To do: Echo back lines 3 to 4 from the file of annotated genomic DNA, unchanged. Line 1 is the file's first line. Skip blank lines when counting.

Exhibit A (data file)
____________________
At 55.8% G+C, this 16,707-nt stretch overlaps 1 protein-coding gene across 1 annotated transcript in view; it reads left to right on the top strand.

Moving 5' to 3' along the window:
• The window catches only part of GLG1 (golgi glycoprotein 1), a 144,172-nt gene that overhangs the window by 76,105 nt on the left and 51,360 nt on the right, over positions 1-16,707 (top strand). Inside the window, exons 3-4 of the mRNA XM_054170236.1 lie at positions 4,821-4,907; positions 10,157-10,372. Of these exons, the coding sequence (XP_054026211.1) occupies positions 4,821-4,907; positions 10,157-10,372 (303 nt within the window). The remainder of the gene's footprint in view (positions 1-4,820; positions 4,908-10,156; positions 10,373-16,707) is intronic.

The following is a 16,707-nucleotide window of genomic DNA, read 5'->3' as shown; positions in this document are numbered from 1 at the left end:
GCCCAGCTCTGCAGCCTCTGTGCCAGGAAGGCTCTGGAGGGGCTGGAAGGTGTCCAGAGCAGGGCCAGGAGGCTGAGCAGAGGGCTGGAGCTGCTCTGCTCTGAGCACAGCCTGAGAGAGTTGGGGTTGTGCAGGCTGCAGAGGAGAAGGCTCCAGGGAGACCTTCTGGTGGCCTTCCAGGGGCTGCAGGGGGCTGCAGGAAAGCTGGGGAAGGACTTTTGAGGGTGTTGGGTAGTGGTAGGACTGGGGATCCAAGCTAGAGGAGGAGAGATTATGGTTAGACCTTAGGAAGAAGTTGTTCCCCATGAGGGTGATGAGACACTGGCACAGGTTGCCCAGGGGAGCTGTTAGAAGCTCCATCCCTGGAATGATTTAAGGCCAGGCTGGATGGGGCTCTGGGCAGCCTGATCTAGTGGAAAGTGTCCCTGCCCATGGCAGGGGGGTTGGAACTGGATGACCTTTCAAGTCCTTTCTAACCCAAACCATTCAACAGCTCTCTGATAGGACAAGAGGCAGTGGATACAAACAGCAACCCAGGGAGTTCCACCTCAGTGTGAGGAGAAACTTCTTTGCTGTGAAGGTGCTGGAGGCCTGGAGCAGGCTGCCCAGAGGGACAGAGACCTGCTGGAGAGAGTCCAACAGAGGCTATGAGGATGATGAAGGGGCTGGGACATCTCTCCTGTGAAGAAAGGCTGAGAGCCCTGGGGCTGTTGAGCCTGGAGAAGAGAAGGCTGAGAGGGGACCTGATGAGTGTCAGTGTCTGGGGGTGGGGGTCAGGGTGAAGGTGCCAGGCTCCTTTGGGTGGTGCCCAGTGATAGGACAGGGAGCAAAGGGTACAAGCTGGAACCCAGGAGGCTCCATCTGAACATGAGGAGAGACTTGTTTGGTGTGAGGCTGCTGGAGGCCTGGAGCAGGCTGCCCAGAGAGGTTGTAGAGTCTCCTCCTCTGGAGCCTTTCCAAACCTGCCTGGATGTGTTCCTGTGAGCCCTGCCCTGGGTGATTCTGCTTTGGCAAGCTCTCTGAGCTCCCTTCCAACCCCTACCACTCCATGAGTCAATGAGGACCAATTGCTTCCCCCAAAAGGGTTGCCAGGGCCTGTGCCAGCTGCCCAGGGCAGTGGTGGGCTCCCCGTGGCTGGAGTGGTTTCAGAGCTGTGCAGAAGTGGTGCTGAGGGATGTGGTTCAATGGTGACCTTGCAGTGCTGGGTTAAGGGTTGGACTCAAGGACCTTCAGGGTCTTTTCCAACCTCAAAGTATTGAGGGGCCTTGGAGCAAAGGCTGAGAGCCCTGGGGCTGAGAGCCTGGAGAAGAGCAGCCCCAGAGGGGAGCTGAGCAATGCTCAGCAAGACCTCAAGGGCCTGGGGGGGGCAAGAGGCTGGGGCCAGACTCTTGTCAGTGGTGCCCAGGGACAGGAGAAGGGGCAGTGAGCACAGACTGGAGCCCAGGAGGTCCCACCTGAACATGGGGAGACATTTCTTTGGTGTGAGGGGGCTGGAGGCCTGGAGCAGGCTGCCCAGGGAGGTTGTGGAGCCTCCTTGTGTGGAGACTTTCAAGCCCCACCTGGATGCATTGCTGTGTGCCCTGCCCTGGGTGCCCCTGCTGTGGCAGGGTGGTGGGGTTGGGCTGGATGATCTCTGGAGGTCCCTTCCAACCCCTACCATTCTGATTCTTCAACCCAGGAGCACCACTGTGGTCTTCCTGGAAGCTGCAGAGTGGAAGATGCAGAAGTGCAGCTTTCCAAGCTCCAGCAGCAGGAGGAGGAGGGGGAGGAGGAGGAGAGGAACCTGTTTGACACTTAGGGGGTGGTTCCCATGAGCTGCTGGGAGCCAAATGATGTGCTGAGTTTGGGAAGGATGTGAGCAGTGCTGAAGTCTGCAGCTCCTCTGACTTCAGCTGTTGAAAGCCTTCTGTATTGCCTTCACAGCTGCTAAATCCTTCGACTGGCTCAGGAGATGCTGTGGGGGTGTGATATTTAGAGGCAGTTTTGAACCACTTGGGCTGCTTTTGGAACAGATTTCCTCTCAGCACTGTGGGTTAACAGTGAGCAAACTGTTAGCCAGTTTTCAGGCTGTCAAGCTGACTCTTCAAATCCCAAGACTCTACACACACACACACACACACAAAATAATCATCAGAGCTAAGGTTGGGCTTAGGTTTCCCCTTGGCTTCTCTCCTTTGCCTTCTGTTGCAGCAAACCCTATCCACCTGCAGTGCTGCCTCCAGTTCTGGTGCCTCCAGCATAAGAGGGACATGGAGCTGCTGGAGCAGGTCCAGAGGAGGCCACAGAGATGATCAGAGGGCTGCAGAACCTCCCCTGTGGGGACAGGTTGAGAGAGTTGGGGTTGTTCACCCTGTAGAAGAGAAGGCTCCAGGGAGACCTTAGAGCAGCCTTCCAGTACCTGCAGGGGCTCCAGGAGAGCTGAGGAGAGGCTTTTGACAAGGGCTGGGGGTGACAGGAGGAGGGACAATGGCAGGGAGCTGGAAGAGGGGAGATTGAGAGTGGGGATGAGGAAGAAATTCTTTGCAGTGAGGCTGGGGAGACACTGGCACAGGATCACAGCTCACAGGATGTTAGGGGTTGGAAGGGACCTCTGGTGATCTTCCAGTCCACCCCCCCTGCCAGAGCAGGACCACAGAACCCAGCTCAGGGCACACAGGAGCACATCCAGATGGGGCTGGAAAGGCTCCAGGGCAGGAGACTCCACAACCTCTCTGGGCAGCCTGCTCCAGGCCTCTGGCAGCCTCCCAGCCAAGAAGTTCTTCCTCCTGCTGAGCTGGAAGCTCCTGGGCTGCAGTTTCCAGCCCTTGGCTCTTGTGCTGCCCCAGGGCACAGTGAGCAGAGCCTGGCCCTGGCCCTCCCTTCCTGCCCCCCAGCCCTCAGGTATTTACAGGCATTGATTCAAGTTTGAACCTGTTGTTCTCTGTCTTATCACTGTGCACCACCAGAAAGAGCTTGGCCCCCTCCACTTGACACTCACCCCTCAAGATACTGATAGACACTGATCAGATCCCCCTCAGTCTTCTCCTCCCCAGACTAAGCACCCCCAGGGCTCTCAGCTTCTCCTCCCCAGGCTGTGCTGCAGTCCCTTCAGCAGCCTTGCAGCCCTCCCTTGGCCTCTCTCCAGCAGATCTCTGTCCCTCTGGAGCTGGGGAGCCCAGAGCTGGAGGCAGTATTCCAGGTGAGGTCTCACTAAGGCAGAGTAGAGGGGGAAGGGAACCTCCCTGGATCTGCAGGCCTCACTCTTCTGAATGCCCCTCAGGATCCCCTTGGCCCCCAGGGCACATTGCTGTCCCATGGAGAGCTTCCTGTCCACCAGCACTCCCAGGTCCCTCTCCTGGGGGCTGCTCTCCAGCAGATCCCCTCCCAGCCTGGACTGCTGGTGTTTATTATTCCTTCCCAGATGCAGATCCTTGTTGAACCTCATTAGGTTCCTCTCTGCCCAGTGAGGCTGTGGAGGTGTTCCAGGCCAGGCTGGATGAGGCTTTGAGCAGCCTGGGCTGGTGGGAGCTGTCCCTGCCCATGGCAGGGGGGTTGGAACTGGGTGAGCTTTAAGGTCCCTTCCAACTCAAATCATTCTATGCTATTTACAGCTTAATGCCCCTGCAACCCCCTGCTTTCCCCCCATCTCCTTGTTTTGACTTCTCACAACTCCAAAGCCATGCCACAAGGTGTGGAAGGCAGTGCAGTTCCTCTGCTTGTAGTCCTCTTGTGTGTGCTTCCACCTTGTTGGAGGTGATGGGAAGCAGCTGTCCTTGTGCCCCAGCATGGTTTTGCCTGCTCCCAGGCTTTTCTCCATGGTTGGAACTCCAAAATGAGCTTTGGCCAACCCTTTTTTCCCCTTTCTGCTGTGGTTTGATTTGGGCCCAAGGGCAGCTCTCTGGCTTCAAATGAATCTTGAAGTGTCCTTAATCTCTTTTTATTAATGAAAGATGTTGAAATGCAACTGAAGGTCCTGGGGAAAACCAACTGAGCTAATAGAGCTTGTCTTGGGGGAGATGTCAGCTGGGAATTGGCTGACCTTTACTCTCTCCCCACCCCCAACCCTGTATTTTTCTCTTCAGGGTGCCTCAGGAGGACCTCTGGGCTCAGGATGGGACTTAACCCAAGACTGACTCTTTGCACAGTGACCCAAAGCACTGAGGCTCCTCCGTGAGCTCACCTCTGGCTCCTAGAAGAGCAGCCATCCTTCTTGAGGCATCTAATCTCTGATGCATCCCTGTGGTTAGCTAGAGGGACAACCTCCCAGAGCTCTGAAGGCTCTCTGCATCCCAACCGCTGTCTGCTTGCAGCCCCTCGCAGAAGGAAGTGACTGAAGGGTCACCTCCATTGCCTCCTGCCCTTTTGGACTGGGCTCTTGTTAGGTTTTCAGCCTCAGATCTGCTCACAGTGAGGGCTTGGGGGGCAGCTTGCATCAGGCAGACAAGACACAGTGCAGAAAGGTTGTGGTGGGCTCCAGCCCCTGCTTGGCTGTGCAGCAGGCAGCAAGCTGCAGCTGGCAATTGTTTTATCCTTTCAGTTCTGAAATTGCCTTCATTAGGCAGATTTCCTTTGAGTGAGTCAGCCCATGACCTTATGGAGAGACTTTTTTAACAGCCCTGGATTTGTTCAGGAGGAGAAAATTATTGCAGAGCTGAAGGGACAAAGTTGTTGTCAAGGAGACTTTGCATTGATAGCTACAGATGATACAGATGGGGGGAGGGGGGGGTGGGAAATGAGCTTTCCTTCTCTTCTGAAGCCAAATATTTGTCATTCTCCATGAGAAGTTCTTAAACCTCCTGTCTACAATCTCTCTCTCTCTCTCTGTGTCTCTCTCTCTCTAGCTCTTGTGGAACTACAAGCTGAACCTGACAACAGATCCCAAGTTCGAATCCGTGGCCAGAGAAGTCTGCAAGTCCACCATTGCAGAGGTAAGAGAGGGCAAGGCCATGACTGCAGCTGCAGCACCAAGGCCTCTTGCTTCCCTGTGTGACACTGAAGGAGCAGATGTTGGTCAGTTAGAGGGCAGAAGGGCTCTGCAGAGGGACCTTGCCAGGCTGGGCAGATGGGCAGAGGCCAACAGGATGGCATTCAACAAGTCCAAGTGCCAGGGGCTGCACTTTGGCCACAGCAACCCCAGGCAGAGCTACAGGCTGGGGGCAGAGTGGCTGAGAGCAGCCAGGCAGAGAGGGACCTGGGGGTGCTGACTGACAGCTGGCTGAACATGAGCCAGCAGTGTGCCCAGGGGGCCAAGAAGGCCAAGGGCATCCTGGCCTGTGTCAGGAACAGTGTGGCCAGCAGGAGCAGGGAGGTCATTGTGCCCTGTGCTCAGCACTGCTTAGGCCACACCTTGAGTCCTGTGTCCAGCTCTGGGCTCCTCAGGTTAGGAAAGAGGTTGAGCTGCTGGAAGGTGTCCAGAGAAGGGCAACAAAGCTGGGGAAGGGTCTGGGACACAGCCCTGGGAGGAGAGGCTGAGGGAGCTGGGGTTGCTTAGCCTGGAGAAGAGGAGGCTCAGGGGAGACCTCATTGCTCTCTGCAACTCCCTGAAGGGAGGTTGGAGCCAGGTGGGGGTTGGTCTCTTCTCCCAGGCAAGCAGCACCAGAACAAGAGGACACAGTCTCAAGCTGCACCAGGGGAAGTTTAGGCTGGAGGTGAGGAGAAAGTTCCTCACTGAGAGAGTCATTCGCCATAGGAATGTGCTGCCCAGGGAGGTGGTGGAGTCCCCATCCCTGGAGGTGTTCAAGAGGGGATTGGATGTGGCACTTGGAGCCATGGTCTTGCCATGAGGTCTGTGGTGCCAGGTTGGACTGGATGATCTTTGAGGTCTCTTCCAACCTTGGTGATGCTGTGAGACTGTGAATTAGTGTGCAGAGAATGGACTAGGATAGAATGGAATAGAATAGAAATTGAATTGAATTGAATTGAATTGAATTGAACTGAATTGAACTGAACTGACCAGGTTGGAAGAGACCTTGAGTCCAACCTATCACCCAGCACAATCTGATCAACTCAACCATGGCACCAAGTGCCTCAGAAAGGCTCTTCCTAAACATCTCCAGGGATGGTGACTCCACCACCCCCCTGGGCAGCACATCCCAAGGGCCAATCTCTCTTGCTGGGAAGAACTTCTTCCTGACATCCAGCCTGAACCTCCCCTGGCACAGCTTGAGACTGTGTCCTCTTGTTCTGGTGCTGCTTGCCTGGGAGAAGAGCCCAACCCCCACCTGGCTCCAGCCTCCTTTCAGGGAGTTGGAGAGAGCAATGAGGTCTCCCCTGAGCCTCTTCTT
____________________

• The window catches only part of GLG1 (golgi glycoprotein 1), a 144,172-nt gene that overhangs the window by 76,105 nt on the left and 51,360 nt on the right, over positions 1-16,707 (top strand). Inside the window, exons 3-4 of the mRNA XM_054170236.1 lie at positions 4,821-4,907; positions 10,157-10,372. Of these exons, the coding sequence (XP_054026211.1) occupies positions 4,821-4,907; positions 10,157-10,372 (303 nt within the window). The remainder of the gene's footprint in view (positions 1-4,820; positions 4,908-10,156; positions 10,373-16,707) is intronic.

The following is a 16,707-nucleotide window of genomic DNA, read 5'->3' as shown; positions in this document are numbered from 1 at the left end: